What made this oil-acrylic painting unique isn’t just the blend of mediums, but the wood panel I chose to make this illustration on. It isn’t a large composition (8 in X 10 in), but does not lack immense details.
This is the first time I chose to create a self portrait; this wasn’t any sort of assignment for a studio class or even a prompt for an art contest.
I believe that the most difficult aspect of this original painting was the placement and structure of the foxes; in order to keep the flow of the work consistent I added another fox (lower left hand corner)
I have seen another contemporary artist, Kelly Denato,’s paintings which possessed a glowing effect despite no iridescent shimmer paints. In order to achieve that same effect I used a tiny brush and pastel paints to dip dots all over the backdrop, almost like fluttering flower petals and snowflakes.
This will more than likely end up in my ‘Best of 2017’ post upon January 1, 2018. Thanks as always for viewing. Merry we meet and merry we part.
My final, finished acrylic painting, ‘Parisian Doodle,’ is the fourth entry of my collection submitted to the Westminster Kennel Club annual art contest. Fun fact: this glossy black plastic frame is $4 from the nearby Family Dollar
To be honest, I wasn’t sure whether or not I’d continue after this stage; I was uneasy over whether I should or not stereotype in an asthetically pleasing way, with the Parisian Eiffel tower and Palace of Versailles garden.
Is the ‘Parisian Doodle’ better off without the tiny delicate flecks of glossy gold Golden acrylic paint marks or not? You decide.
I always make sure to shamelessly self endorse my live painting videos on my story portion of my Instagram page, @xi_wen_c , at least three hours ahead.
The close up are on my other ‘Parisian Doodle’ Instagram journal entry. Merry we meet, and merry, we part.
Your friend, coven sister, packmate, confident, roommate, ally, business partnery,
‘Royale Mischief’ is inspired by Victorian era paintings of pampered dogs portrayed in mansions. I decided to use oil paint to create the vivid textures in the coat and and furniture.
The fur coat is a mass of lightly blended colors, it was fun to experiment with vibrant and subtle hues. Creating the torso and proportions was quite difficult, since this pooch isn’t standing or sitting still.
For the first two layers, I was at a lost as to what to do with the background; I first painted it green since grass was the backdrop in my French bulldog reference photo:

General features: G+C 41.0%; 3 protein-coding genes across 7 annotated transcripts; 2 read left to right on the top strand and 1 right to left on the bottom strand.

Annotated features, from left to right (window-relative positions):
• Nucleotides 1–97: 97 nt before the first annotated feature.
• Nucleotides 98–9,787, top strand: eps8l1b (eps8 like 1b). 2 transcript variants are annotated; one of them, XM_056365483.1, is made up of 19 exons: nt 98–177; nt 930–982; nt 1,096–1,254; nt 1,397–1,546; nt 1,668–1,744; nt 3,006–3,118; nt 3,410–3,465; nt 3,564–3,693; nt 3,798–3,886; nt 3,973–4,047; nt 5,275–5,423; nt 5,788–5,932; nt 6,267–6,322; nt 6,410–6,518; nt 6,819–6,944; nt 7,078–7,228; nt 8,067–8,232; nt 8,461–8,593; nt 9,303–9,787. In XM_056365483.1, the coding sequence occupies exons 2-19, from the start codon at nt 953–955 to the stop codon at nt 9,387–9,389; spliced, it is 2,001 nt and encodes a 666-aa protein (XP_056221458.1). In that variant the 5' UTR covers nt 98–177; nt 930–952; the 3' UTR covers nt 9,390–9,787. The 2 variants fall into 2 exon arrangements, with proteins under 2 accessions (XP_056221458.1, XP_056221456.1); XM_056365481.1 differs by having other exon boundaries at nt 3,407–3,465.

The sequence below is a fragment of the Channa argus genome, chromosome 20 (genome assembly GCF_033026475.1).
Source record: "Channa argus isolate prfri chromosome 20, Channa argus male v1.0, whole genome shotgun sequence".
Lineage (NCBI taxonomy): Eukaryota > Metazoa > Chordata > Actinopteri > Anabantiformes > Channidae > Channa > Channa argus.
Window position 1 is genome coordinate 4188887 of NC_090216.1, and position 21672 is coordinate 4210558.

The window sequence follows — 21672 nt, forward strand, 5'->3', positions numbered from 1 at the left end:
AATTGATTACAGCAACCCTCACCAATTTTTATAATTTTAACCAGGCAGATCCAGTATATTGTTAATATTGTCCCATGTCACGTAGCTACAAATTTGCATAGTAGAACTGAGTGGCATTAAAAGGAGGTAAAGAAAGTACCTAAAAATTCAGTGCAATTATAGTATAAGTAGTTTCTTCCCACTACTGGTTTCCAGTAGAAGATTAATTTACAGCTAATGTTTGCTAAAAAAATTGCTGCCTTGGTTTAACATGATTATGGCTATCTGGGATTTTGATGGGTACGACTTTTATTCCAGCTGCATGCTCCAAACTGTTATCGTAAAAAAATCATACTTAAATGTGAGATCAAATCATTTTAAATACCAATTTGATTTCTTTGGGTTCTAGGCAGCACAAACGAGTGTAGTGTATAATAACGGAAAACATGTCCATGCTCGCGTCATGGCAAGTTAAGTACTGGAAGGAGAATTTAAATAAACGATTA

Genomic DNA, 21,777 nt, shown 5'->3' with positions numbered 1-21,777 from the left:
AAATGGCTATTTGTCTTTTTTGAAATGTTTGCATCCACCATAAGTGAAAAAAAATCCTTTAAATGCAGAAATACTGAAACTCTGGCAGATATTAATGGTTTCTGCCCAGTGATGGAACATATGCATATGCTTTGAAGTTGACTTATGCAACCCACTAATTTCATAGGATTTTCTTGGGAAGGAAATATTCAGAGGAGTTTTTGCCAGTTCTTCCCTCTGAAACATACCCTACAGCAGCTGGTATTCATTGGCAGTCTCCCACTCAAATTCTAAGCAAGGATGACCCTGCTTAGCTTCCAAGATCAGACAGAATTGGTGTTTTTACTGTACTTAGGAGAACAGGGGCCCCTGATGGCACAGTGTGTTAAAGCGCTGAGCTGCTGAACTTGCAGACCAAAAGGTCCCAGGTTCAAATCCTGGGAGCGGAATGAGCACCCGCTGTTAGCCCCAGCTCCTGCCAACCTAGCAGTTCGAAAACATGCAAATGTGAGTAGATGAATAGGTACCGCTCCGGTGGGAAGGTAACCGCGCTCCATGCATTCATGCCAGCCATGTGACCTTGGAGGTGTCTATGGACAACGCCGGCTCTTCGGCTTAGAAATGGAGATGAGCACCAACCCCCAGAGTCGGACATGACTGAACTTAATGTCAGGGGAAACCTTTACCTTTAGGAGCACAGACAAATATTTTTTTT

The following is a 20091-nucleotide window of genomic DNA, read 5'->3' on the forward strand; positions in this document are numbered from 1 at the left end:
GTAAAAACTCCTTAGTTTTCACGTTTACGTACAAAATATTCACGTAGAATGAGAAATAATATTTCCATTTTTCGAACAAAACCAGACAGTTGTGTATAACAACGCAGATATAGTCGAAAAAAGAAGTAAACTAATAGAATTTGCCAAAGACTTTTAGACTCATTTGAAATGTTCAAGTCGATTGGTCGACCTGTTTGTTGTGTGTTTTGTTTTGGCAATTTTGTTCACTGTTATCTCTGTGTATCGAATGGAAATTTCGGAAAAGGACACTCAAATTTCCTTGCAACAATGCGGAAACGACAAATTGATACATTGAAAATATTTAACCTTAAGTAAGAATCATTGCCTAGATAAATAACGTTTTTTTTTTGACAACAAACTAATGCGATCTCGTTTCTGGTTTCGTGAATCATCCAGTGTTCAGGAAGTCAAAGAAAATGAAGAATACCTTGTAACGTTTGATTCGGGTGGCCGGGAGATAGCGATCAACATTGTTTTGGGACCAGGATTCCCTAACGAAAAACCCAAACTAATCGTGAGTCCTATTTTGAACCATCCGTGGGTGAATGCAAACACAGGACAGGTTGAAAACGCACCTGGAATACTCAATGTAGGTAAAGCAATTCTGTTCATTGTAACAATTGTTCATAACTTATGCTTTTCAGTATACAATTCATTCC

I am rather satisfied with the end results: I enjoyed painting the facial expression and implying the backdrop. I believe that a mix of cadmium red and Indian red Gamblin oils was a suitable choice sicne it helped define the curves and edges of the pup.
I’ll be posting a varnish video of it the minute this painting is completely dry. Blessed be your weekend!
I’ve always been a fan of beautiful necklaces, whether they are simple rose gold chains bearing open heart pendants or large elaborate decorations with matching pendants such as this creation. What is your favorite childhood treasure? I used to have a silver locket with a compass dial made of glass stones in colors: red, orange, green, and blue. I think it broke due to my nine-year-old carelessness.
But back to this handmade ‘wearable art’, I made it with the intention of combining past and present. The ‘ling hua’ knot in the center is a flower knot that is a popular entity of past Chinese dynasty art, whether it’s carved into pottery or embroidered upon a courtesan’s dress.
What makes this handicraft look ‘modern is the open ‘hui-ling’ knot, or rather, hollow square knot. There is a order and structure, but room to grow and develop.
I had fun connecting the ‘chunky’ ceramic beads, since it was a struggle to try and keep the two halves of a half moon with an arc together. Finally, I just gave up, and taped the two rebels together. You’re bonding in the same room, like it or not.
The clasp of this unique necklace was a bit of a struggle to create as well, since I am low on both jump-links and clasps, but I managed to create something unique, with a touch of tradition and innovation.
I appreciate whomever took the time to read through the ‘crafter’s process’ if you will. If you are wishing to see how all these close-up photos relate to one another, but are unwilling to scroll back up since you think it’ll crush your scrollbar somehow, a combo picture lies right below this sentence.